New Lebanon village manager fired after weekslong investigation; inquiry continues



The ousted village manager of New Lebanon, who has been on paid administrative leave for the past month pending an internal investigation, was fired Tuesday evening in a 4-3 vote led by newly elected council members.

Council approved a resolution during its regular meeting that terminated Village Manager Glena Madden from the position she’s held since January 2019.

Voting in favor of the resolution to terminate were Councilmembers Melissa Sexton, Timothy Back, Vice Mayor Nicole Adkins and Mayor David Nickerson. Councilmembers Tammy Loch, Gale Joy, and Lyndon Perkins voted against the measure.

Madden responded to the council action via email Wednesday afternoon.

“The actions of the mayor and his friends last night were unconscionable,” she wrote. “I am pursuing my remedies as I cannot let this illegal activity go uncontested. This investigation appears to have become a witch hunt with a significant expense to the citizens of New Lebanon.”

A February vote to place Madden, along with four additional village leaders, on paid leave was approved by the same 4-3 ratio as Tuesday’s vote.

The other employees placed on leave at that time included Chief Financial Officer Phillip Hinson, Law Director Ronald Keener, Police Chief Curtis Hensley and Service Superintendent Scott Brock. These employees remain on paid leave as of Wednesday afternoon.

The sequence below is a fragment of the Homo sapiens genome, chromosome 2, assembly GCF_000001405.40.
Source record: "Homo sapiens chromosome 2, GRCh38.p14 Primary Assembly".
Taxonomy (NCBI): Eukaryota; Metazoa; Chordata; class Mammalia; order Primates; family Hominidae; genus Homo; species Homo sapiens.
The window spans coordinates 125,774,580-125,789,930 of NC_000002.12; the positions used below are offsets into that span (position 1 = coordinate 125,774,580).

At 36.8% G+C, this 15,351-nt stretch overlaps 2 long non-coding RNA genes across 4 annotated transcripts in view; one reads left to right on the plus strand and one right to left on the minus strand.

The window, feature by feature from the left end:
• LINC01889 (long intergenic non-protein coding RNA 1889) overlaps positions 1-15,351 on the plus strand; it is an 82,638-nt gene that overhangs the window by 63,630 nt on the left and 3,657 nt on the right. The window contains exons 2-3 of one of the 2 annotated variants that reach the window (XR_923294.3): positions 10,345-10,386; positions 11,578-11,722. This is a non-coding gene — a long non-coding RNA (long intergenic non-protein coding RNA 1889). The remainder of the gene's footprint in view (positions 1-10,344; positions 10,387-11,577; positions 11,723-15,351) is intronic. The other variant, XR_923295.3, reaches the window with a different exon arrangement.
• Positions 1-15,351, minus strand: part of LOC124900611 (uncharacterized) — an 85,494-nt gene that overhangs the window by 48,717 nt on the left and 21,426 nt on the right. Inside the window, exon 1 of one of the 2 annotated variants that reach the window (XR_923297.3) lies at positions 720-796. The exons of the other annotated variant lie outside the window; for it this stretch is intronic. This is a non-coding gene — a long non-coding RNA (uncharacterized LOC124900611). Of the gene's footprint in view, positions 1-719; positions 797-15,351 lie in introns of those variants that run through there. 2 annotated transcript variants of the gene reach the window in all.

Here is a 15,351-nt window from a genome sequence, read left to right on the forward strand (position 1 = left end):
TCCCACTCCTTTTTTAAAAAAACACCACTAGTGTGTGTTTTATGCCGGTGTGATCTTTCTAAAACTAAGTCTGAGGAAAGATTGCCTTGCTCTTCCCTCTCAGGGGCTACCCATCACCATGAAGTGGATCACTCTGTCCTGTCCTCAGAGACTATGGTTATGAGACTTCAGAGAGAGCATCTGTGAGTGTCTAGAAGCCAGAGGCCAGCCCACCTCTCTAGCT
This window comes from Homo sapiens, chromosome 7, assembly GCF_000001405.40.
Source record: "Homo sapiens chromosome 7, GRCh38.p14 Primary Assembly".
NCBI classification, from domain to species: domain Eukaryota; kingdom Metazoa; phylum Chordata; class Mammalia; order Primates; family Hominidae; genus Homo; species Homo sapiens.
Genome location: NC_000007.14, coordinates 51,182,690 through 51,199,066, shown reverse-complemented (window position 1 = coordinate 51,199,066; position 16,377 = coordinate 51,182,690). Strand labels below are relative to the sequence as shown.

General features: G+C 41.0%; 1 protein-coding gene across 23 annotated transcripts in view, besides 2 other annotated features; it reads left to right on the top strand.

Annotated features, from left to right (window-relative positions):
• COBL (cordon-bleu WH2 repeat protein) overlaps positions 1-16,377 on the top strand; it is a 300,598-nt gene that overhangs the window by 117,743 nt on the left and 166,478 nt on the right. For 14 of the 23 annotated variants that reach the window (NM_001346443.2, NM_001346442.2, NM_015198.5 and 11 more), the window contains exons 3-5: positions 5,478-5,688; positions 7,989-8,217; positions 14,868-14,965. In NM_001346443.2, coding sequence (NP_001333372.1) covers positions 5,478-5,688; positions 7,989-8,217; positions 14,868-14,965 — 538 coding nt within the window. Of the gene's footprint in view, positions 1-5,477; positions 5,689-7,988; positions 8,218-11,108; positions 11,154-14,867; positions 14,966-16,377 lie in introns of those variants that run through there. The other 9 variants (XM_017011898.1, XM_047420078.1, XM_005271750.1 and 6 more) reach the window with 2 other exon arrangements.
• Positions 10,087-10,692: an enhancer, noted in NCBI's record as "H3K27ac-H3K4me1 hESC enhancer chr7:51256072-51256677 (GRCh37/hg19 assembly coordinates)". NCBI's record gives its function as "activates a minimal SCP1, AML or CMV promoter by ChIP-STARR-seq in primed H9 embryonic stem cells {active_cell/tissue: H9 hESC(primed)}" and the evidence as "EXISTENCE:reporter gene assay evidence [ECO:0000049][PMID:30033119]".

In another resolution passed Tuesday evening, councilmembers expressed concern regarding the conduct of Hinson, Hensley, and Brock, and deferred to acting Village Manager Rob Anderson’s authority to terminate or otherwise discipline the employees in accordance with the village charter.

“Special counsel has identified certain actions and/or inactions by Police Chief Curtis Hensley, Scott Brock, and Phil Hinson, during his respective investigation, which has yet to be completed, which are deemed unsatisfactory and contrary to the expectations and standards required for their respective positions,” the resolutions reads.

No details of the alleged misconduct are included in the motion. Hensley, Brock, and Hinson could not be reached for comment.

In an email to this newspaper on Tuesday evening, less than two hours prior to the village’s meeting and council vote to fire Madden, Councilman Gale Joy said violations to the village charter and ordinances have been committed by some council members before, during, and since the introduction of the resolutions that were approved in February.

“I have been hoping that things would settle down and people would come to their senses,” he wrote. “In fact, they seem to have doubled down and are committing more charter violations and at least one termination without cause or reason.”

Joy claims Mayor David Nickerson, who introduced the February legislation placing employees on administrative leave, had no authority to engage in any management or executive decisions based on the village’s charter and ordinances.